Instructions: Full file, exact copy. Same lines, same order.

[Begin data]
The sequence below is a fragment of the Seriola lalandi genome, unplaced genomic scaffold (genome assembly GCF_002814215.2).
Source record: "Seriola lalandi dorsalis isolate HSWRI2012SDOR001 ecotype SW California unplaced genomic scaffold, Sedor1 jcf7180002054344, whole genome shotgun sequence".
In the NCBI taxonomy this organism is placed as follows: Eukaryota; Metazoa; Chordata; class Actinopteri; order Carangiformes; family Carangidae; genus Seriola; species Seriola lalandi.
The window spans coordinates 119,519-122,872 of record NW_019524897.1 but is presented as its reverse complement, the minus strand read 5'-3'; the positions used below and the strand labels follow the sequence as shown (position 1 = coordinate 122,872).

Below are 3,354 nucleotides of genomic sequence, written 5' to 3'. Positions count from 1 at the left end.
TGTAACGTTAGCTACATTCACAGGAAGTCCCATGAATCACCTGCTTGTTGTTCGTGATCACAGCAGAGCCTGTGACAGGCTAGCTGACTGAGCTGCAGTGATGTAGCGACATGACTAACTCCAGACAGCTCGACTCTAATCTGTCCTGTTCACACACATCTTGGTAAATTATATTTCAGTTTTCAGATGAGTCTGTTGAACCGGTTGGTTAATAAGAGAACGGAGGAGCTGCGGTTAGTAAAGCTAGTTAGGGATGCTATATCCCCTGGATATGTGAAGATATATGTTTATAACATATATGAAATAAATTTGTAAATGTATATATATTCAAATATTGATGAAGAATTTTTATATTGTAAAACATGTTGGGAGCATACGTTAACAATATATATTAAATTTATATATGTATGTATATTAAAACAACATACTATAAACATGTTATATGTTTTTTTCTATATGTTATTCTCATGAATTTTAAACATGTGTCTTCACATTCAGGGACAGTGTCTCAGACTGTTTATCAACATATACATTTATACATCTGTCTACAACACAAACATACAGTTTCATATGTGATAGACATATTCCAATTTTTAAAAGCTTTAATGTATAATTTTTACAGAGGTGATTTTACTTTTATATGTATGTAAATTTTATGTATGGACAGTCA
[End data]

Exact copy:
The sequence below is a fragment of the Seriola lalandi genome, unplaced genomic scaffold (genome assembly GCF_002814215.2).
Source record: "Seriola lalandi dorsalis isolate HSWRI2012SDOR001 ecotype SW California unplaced genomic scaffold, Sedor1 jcf7180002054344, whole genome shotgun sequence".
In the NCBI taxonomy this organism is placed as follows: Eukaryota; Metazoa; Chordata; class Actinopteri; order Carangiformes; family Carangidae; genus Seriola; species Seriola lalandi.
The window spans coordinates 119,519-122,872 of record NW_019524897.1 but is presented as its reverse complement, the minus strand read 5'-3'; the positions used below and the strand labels follow the sequence as shown (position 1 = coordinate 122,872).

Below are 3,354 nucleotides of genomic sequence, written 5' to 3'. Positions count from 1 at the left end.
TGTAACGTTAGCTACATTCACAGGAAGTCCCATGAATCACCTGCTTGTTGTTCGTGATCACAGCAGAGCCTGTGACAGGCTAGCTGACTGAGCTGCAGTGATGTAGCGACATGACTAACTCCAGACAGCTCGACTCTAATCTGTCCTGTTCACACACATCTTGGTAAATTATATTTCAGTTTTCAGATGAGTCTGTTGAACCGGTTGGTTAATAAGAGAACGGAGGAGCTGCGGTTAGTAAAGCTAGTTAGGGATGCTATATCCCCTGGATATGTGAAGATATATGTTTATAACATATATGAAATAAATTTGTAAATGTATATATATTCAAATATTGATGAAGAATTTTTATATTGTAAAACATGTTGGGAGCATACGTTAACAATATATATTAAATTTATATATGTATGTATATTAAAACAACATACTATAAACATGTTATATGTTTTTTTCTATATGTTATTCTCATGAATTTTAAACATGTGTCTTCACATTCAGGGACAGTGTCTCAGACTGTTTATCAACATATACATTTATACATCTGTCTACAACACAAACATACAGTTTCATATGTGATAGACATATTCCAATTTTTAAAAGCTTTAATGTATAATTTTTACAGAGGTGATTTTACTTTTATATGTATGTAAATTTTATGTATGGACAGTCA